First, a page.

Britain has reached an agreement over the rising cost of providing Saudi Arabia with Typhoon Eurofighter jets, British defence company BAE Systems said on Wednesday.
BAE, working in close co-operation with the British government, signed a £4.5-billion deal in 2007 to supply 72 Eurofighter Typhoon jets to Saudi Arabia. Even though some planes have been delivered, the contract has faced obstacles over rising costs.
"Both governments have now agreed price escalation terms relating to the Typhoon aircraft under the Salam programme," BAE said in a statement.
BAE, which did not give any precise figures, added that cash settlement was expected to follow the new pricing agreement.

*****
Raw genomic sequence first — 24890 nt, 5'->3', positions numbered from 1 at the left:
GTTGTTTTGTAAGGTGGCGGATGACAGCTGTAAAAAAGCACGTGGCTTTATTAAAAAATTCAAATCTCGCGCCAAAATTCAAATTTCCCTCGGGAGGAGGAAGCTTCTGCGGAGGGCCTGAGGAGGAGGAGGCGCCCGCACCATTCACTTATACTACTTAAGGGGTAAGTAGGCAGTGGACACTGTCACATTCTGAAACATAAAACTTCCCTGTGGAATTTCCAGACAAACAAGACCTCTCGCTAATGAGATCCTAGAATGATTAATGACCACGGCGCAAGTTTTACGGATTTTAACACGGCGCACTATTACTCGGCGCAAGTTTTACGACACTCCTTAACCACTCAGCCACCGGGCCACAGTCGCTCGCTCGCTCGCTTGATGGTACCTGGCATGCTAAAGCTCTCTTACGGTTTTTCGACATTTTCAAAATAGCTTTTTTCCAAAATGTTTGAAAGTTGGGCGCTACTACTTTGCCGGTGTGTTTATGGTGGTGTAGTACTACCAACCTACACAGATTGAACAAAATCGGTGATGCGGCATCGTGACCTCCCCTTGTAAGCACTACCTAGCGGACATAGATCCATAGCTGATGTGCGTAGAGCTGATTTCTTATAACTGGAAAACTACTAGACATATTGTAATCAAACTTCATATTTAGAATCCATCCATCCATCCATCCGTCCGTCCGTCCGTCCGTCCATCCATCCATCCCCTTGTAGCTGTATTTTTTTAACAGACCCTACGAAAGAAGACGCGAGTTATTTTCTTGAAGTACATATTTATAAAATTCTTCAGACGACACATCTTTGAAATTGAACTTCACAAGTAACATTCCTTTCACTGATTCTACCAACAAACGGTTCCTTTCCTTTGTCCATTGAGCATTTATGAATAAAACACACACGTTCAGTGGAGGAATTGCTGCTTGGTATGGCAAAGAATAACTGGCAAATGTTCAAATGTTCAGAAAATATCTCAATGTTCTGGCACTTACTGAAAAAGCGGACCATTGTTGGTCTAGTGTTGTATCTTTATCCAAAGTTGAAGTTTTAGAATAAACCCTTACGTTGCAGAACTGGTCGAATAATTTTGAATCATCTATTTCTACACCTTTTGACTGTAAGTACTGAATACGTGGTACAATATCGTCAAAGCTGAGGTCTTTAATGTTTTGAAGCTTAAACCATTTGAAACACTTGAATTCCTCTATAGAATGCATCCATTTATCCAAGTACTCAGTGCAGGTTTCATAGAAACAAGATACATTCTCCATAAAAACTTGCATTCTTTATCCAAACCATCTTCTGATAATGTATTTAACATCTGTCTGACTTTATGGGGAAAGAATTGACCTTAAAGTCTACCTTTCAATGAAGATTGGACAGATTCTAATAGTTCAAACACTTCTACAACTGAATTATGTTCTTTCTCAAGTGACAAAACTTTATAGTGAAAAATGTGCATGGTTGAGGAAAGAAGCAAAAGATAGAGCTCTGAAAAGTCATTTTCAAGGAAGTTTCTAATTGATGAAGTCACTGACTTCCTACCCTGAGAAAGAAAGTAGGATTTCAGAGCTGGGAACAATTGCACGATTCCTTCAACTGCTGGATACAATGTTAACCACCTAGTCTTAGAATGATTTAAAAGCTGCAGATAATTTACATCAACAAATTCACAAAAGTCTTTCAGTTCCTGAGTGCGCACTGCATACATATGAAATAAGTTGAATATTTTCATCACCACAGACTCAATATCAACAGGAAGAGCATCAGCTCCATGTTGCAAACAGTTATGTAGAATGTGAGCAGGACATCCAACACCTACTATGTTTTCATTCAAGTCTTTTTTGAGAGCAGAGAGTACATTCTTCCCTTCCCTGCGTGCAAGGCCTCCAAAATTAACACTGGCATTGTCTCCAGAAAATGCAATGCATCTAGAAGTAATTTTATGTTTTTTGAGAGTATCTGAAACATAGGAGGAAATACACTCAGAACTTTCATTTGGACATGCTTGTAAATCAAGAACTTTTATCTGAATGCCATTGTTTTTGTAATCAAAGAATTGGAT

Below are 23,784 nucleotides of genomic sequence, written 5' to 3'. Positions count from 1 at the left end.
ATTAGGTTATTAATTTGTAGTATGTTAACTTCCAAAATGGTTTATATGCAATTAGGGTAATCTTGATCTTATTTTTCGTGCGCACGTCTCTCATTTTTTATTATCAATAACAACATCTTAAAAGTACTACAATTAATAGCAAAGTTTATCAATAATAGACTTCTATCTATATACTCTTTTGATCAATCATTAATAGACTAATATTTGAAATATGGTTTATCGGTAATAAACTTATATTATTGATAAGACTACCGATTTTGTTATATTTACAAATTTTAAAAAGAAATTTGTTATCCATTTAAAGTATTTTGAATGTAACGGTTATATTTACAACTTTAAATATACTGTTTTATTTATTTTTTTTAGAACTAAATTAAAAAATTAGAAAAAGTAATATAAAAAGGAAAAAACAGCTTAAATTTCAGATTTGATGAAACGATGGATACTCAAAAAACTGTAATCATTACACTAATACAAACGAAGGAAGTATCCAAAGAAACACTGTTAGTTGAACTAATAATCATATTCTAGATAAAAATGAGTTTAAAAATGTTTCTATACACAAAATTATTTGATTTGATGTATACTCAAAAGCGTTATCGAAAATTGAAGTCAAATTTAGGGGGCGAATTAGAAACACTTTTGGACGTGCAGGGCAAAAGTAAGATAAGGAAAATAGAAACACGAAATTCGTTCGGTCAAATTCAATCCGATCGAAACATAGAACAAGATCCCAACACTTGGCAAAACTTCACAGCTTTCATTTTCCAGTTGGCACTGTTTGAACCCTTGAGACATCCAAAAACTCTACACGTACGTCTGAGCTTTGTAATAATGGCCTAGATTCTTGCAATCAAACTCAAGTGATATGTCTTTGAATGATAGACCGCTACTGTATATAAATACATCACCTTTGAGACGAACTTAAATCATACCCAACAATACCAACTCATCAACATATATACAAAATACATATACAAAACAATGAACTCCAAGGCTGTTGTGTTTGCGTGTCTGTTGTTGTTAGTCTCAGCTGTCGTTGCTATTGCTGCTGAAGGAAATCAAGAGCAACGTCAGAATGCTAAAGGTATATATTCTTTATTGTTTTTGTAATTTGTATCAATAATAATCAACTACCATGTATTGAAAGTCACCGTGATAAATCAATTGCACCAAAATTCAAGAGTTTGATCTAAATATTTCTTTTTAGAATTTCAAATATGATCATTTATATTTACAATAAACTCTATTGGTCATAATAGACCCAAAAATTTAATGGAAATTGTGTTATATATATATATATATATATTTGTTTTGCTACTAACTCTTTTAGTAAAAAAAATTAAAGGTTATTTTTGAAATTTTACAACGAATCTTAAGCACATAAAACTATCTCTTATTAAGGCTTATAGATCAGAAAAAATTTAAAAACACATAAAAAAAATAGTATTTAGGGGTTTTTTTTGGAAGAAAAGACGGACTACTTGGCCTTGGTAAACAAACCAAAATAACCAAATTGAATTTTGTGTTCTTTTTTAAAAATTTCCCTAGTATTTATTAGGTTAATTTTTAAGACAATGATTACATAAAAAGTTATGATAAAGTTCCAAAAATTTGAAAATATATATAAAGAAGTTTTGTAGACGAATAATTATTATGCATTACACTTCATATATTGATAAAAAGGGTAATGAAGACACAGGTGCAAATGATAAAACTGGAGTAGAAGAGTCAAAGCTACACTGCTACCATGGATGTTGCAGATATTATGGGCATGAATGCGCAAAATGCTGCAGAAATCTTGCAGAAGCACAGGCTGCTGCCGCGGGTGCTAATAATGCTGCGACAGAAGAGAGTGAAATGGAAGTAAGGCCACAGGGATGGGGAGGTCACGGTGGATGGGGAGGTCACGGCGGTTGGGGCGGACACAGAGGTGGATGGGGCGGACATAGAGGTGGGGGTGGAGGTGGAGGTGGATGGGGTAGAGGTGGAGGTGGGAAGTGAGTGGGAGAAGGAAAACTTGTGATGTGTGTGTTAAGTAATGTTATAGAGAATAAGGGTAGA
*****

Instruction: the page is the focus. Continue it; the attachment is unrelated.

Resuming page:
"This is an equitable outcome for all parties," said BAE Systems chief executive Ian King.
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"I am pleased that we have been able to conclude this negotiation which builds on our long standing relationship with this much valued customer."
Shares in BAE were trading 1.78-percent higher at 445.4 pence after the announcement, while London's benchmark FTSE 100 index was down 0.11 percent to 6,789.18 points.
The announcement is a boost for BAE after the United Arab Emirates pulled out of talks with the British government to purchase Typhoon Eurofighters last December.
BAE, hit by government cutbacks to military spending, is looking to push on after the collapse in late 2012 of a planned mega-merger with European aerospace giant EADS, before it was renamed Airbus Group.
BAE builds the Typhoons in co-operation with Airbus Group and Italian defence group Finmeccanica.